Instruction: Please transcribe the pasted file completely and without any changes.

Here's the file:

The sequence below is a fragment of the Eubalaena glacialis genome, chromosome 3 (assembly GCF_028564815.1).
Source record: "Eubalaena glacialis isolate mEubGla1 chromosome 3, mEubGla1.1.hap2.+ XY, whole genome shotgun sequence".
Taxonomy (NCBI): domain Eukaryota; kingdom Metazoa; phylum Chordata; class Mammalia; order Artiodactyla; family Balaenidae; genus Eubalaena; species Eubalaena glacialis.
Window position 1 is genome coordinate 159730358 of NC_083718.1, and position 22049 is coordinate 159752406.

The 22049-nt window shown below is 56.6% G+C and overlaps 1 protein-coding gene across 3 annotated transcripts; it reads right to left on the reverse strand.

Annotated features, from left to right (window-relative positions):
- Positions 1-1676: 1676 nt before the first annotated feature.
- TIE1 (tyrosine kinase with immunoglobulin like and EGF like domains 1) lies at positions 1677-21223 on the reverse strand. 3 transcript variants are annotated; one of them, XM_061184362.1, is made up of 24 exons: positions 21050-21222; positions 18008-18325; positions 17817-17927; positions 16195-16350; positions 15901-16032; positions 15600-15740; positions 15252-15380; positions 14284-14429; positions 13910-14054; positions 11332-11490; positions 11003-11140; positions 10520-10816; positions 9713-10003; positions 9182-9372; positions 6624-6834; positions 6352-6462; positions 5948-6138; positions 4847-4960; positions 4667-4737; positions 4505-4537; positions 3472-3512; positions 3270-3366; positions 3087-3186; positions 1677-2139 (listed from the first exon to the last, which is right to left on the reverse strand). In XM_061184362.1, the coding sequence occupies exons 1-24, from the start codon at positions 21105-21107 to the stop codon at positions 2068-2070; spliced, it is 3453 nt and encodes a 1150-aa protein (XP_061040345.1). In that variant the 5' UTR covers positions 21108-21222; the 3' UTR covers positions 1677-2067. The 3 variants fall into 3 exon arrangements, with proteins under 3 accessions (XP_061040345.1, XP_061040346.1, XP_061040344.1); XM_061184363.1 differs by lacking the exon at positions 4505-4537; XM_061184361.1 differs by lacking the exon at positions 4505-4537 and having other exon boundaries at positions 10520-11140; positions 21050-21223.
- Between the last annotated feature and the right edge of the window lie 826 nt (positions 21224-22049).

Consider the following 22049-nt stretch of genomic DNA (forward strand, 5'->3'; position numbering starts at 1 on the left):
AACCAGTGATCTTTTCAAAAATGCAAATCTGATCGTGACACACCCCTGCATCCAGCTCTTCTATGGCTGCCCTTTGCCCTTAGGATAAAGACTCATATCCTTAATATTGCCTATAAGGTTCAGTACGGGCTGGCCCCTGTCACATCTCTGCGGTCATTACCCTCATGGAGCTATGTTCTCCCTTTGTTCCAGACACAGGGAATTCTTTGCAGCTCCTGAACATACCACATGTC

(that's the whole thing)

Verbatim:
The sequence below is a fragment of the Eubalaena glacialis genome, chromosome 3 (assembly GCF_028564815.1).
Source record: "Eubalaena glacialis isolate mEubGla1 chromosome 3, mEubGla1.1.hap2.+ XY, whole genome shotgun sequence".
Taxonomy (NCBI): domain Eukaryota; kingdom Metazoa; phylum Chordata; class Mammalia; order Artiodactyla; family Balaenidae; genus Eubalaena; species Eubalaena glacialis.
Window position 1 is genome coordinate 159730358 of NC_083718.1, and position 22049 is coordinate 159752406.

The 22049-nt window shown below is 56.6% G+C and overlaps 1 protein-coding gene across 3 annotated transcripts; it reads right to left on the reverse strand.

Annotated features, from left to right (window-relative positions):
- Positions 1-1676: 1676 nt before the first annotated feature.
- TIE1 (tyrosine kinase with immunoglobulin like and EGF like domains 1) lies at positions 1677-21223 on the reverse strand. 3 transcript variants are annotated; one of them, XM_061184362.1, is made up of 24 exons: positions 21050-21222; positions 18008-18325; positions 17817-17927; positions 16195-16350; positions 15901-16032; positions 15600-15740; positions 15252-15380; positions 14284-14429; positions 13910-14054; positions 11332-11490; positions 11003-11140; positions 10520-10816; positions 9713-10003; positions 9182-9372; positions 6624-6834; positions 6352-6462; positions 5948-6138; positions 4847-4960; positions 4667-4737; positions 4505-4537; positions 3472-3512; positions 3270-3366; positions 3087-3186; positions 1677-2139 (listed from the first exon to the last, which is right to left on the reverse strand). In XM_061184362.1, the coding sequence occupies exons 1-24, from the start codon at positions 21105-21107 to the stop codon at positions 2068-2070; spliced, it is 3453 nt and encodes a 1150-aa protein (XP_061040345.1). In that variant the 5' UTR covers positions 21108-21222; the 3' UTR covers positions 1677-2067. The 3 variants fall into 3 exon arrangements, with proteins under 3 accessions (XP_061040345.1, XP_061040346.1, XP_061040344.1); XM_061184363.1 differs by lacking the exon at positions 4505-4537; XM_061184361.1 differs by lacking the exon at positions 4505-4537 and having other exon boundaries at positions 10520-11140; positions 21050-21223.
- Between the last annotated feature and the right edge of the window lie 826 nt (positions 21224-22049).

Consider the following 22049-nt stretch of genomic DNA (forward strand, 5'->3'; position numbering starts at 1 on the left):
AACCAGTGATCTTTTCAAAAATGCAAATCTGATCGTGACACACCCCTGCATCCAGCTCTTCTATGGCTGCCCTTTGCCCTTAGGATAAAGACTCATATCCTTAATATTGCCTATAAGGTTCAGTACGGGCTGGCCCCTGTCACATCTCTGCGGTCATTACCCTCATGGAGCTATGTTCTCCCTTTGTTCCAGACACAGGGAATTCTTTGCAGCTCCTGAACATACCACATGTC